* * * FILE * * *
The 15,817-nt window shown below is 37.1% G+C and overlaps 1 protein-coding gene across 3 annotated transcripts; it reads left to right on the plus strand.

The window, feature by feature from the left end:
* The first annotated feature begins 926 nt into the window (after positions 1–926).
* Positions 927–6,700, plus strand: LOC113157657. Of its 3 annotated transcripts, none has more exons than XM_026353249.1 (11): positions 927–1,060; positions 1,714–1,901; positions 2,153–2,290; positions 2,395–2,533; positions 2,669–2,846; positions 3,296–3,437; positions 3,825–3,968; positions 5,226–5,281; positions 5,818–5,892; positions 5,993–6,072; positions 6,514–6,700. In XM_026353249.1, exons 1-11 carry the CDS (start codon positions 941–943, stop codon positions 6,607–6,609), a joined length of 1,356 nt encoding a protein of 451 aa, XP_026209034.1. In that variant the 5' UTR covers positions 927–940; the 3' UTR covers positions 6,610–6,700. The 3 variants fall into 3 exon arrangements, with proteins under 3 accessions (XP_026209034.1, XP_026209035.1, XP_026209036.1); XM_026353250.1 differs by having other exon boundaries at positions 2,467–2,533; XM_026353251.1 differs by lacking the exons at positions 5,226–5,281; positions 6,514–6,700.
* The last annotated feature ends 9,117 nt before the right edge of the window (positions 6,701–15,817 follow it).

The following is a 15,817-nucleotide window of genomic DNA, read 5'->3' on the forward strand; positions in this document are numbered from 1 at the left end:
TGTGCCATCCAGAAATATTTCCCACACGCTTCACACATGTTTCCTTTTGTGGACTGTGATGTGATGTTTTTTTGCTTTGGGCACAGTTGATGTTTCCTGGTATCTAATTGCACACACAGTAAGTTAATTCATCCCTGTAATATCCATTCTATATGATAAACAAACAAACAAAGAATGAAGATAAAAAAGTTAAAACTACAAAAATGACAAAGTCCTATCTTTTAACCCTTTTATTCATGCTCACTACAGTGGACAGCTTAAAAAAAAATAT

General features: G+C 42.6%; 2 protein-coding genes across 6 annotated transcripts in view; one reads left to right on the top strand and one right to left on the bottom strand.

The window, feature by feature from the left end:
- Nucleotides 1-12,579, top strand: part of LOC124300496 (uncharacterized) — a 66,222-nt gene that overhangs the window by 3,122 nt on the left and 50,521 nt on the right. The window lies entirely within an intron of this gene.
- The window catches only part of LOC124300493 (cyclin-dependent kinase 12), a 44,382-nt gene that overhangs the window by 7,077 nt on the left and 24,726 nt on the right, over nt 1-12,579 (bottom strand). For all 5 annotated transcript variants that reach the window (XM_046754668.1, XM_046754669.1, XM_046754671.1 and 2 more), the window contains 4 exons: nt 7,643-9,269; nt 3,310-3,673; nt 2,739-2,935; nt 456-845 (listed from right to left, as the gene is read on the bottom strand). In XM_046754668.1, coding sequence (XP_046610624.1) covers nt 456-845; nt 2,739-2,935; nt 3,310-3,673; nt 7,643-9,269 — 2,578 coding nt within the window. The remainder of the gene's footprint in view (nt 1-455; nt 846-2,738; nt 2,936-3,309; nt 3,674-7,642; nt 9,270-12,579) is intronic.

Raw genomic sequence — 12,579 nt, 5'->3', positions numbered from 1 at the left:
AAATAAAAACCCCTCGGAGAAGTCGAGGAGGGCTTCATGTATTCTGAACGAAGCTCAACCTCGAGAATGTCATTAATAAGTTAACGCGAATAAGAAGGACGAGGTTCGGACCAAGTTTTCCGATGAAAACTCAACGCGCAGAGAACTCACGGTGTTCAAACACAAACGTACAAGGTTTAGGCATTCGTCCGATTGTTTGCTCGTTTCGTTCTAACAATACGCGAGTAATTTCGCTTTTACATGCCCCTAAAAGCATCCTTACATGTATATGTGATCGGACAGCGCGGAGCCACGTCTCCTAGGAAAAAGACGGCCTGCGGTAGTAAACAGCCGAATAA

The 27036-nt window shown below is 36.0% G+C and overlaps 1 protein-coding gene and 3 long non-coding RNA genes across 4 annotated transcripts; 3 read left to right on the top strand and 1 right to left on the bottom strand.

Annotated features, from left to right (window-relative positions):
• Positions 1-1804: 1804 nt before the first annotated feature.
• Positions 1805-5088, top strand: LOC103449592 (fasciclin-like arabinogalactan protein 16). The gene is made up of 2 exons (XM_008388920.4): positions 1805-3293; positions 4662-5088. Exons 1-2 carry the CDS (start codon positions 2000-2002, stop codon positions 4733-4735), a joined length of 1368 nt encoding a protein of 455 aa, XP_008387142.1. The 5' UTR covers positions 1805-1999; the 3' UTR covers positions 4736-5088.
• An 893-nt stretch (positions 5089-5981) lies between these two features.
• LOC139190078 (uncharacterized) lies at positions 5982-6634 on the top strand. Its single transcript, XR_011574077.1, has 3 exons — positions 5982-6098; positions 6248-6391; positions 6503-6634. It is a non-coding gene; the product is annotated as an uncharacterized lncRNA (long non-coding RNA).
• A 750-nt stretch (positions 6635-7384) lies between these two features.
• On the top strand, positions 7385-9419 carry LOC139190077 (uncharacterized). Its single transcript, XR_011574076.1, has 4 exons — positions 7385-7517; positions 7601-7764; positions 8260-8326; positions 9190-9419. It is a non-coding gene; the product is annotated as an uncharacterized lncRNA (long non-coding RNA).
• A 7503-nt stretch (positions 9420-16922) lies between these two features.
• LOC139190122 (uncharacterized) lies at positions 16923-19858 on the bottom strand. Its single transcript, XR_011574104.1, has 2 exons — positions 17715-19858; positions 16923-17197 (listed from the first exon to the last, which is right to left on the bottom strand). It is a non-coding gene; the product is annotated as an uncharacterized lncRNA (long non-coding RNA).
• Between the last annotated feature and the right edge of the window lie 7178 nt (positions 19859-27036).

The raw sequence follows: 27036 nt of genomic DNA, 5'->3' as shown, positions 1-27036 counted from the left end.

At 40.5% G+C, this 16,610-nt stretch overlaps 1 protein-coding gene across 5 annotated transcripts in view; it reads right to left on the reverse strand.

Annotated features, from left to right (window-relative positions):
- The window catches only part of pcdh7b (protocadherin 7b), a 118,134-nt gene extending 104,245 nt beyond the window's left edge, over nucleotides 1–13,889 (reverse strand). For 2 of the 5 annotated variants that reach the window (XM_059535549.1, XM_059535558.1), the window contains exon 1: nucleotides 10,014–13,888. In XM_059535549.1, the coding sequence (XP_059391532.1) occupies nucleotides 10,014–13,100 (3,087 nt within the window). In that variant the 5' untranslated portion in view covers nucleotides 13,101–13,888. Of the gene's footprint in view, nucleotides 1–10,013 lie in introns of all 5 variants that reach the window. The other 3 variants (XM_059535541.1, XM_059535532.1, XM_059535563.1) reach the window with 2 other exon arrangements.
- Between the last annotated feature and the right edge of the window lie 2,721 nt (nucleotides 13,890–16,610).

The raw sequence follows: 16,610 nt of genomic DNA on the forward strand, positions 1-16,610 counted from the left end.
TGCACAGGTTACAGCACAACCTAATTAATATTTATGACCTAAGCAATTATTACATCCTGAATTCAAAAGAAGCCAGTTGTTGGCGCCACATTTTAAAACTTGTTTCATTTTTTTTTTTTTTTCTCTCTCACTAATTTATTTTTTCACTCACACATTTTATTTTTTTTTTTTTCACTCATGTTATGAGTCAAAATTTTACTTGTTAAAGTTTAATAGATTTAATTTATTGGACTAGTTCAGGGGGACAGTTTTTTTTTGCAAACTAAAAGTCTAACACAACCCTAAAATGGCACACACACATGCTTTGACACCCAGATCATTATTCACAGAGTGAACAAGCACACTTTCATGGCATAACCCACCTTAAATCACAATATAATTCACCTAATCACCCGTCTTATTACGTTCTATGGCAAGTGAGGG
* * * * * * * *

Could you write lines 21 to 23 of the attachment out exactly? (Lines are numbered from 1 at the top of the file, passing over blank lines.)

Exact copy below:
• On the top strand, positions 7385-9419 carry LOC139190077 (uncharacterized). Its single transcript, XR_011574076.1, has 4 exons — positions 7385-7517; positions 7601-7764; positions 8260-8326; positions 9190-9419. It is a non-coding gene; the product is annotated as an uncharacterized lncRNA (long non-coding RNA).
• A 7503-nt stretch (positions 9420-16922) lies between these two features.
• LOC139190122 (uncharacterized) lies at positions 16923-19858 on the bottom strand. Its single transcript, XR_011574104.1, has 2 exons — positions 17715-19858; positions 16923-17197 (listed from the first exon to the last, which is right to left on the bottom strand). It is a non-coding gene; the product is annotated as an uncharacterized lncRNA (long non-coding RNA).